Enter Shared media.  Shared media is a slight but important pivot on social media, and refers to any marketing channel in which brands participate on an equal footing with their external audiences.  It’s important to differentiate Shared from social media because most leading social media sites have elements of all PESO media formats (Paid, Earned, Shared, Owned).  Whether it’s Facebook, Twitter, YouTube, or the top blogs, you can buy ads, build proprietary apps, pitch top influencers, and also engage on an equal footing with your audiences.

Why is Shared media so important?  Because it finally brings three critical (and missing) components to the Earned / WOM conversation:

  • Scale.  You can have conversations with millions of people in a cost effective way.
  • Predictability.  You can build an audience over time and continually engage with them.
  • Measurability.  The data here is real – not estimated based on circulations or panels.

Many marketers are beginning to understand the value of Shared media for these reasons, however, very few have effectively combined all PESO approaches to leverage the benefits of each.  Below is a chart that outlines the various PESO media formats and their associated benefits.
PESO Media

 

– Paul Dyer

 

November brought a bunch of new updates to social media, with changes spanning over multiple channels. Be sure to share these updates with your clients to keep them aware of what is going on within the social media world and how it will affect their brand. Please let us know if you would like to be featured in the December blog and make sure to Socialize!

What you need to know in November:

  • Facebook Tests Star Ratings Vs. Simple “Like”
    • Facebook is testing out star ratings on Facebook brand/company pages, as opposed to just “Liking” the page. Ratings will be posted on the top of the page and users can see a preview of these ratings in their News Feed. http://w.cg/1cVw78z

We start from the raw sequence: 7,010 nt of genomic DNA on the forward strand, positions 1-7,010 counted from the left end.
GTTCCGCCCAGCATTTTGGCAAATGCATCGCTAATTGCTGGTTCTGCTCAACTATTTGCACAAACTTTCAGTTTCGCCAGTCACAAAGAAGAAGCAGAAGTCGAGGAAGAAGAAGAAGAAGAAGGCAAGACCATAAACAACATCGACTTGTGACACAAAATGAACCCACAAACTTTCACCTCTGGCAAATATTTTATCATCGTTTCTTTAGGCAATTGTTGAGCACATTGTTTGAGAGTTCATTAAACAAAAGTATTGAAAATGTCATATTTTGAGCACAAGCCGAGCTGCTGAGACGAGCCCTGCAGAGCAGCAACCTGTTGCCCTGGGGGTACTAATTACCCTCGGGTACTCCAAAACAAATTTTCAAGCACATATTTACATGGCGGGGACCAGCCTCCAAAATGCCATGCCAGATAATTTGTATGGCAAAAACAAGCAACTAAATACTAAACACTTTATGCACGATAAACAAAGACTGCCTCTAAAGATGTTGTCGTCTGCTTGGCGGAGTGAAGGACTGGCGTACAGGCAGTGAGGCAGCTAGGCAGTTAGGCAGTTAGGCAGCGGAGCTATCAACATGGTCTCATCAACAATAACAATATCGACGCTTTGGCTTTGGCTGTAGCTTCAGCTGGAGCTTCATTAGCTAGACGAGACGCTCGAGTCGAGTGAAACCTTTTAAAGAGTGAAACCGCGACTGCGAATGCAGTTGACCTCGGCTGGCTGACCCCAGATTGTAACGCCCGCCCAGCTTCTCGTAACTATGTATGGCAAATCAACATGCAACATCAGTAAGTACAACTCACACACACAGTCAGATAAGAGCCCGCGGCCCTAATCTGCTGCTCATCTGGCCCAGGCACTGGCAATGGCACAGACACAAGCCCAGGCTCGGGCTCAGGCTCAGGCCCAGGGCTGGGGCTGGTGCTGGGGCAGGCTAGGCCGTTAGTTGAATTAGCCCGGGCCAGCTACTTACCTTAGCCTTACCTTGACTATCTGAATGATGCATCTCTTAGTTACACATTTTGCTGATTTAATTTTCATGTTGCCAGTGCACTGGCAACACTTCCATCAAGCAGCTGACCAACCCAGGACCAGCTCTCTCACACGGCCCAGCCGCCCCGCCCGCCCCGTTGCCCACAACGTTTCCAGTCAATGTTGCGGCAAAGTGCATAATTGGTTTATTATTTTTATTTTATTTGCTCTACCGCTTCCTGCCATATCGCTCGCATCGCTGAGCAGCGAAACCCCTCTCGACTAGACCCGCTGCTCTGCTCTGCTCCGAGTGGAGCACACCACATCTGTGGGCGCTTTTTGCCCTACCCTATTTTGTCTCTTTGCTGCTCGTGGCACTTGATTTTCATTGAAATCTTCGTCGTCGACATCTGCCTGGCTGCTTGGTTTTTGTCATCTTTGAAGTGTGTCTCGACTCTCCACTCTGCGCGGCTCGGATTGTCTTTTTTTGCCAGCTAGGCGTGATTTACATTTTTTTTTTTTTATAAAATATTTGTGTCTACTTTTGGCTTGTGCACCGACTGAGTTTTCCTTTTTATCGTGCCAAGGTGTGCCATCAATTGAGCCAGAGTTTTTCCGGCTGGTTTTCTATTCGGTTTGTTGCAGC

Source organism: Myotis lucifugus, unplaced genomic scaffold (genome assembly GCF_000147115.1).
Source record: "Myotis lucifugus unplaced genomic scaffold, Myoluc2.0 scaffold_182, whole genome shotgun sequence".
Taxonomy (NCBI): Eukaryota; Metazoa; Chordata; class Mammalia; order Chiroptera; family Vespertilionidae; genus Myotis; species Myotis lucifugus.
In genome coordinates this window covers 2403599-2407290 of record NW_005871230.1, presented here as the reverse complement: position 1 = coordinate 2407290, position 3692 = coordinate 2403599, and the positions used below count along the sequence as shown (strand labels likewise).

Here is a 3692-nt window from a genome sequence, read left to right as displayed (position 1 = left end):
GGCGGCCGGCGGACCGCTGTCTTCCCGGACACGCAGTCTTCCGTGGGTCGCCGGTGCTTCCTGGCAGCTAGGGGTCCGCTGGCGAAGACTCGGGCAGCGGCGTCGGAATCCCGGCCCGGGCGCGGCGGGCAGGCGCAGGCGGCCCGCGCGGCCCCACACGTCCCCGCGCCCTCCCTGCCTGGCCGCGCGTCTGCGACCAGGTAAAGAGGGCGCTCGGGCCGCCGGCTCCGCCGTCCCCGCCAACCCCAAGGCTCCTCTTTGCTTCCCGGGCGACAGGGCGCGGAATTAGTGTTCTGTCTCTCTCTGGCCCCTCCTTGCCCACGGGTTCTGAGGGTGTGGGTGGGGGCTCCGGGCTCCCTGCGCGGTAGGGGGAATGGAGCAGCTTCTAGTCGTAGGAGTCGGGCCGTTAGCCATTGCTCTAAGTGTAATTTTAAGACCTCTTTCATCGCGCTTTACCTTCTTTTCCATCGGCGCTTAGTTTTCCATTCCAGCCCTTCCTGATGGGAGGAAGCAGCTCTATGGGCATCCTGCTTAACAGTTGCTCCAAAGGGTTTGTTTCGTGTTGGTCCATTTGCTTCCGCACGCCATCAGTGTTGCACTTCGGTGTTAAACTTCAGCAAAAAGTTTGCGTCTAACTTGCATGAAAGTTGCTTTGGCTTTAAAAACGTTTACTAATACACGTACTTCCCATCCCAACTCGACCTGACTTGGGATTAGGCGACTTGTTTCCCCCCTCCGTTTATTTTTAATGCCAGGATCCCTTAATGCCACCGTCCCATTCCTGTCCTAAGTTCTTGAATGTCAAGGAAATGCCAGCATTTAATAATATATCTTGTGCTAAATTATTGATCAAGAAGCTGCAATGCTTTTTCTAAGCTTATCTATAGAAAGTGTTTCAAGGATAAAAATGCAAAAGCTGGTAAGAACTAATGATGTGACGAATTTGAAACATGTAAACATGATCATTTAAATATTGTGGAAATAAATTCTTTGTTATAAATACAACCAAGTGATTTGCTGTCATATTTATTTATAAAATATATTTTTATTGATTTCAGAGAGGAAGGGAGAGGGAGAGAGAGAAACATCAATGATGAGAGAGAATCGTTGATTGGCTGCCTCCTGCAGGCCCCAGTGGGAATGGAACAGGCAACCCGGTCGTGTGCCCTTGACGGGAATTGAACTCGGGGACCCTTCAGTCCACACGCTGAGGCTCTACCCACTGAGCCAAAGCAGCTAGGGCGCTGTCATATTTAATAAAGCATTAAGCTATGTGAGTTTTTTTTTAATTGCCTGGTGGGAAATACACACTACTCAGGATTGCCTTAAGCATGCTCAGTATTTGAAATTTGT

• Why it matters: This new feature will help brands/companies understand how their customers truly feel about their service. Facebook pages will now put an emphasis on customer service, rather than just a page for fans to go and “Like.”
    • What you have to say about it: “From an analytics standpoint, adding company Facebook page star ratings gives an analyst another data point to analyze and draw insights upon. If one is able to eventually export these ratings (via third party platform) it would help paint a better picture, in terms of brand sentiment, and have a greater influence on key findings than a single, inconclusive number of ‘likes.’” Meghan Evans, Analytics Associate, New York, NY
  • Facebook Introduces Autoplay for Videos
    • Facebook began rolling out a new digital video feature that will automatically play videos when users scroll over the freeze frame. This feature will only apply to videos that have been uploaded directly to Facebook or Facebook owned sites, excluding YouTube, Vimeo, etc. http://w.cg/IB6Cjs
    • Why it matters: Facebook is on the road to becoming a one-stop-shop. If brands can upload a video directly to Facebook and watch it without have to go to a third party site, then brands will be more likely to promote their videos, Facebook will benefit in promoted revenue and users/fans will be more inclined to watch the video while it is right in front of them.
    • What you have to say about it: “I think the new Facebook Autoplay function is going to be great for brands, eliminating third parties should really increase engagement. This feature would have been great this fall when we launched 5 videos on YouTube for Sanofi Pasteur’s Fluzone Intradermal FLUgitives campaign. Essentially the autoplay is forcing users to be exposed to at least a little video content if not the whole posted video – this could really mean great things for our clients.” Meredith Crowder, Healthcare Associate, New York, NY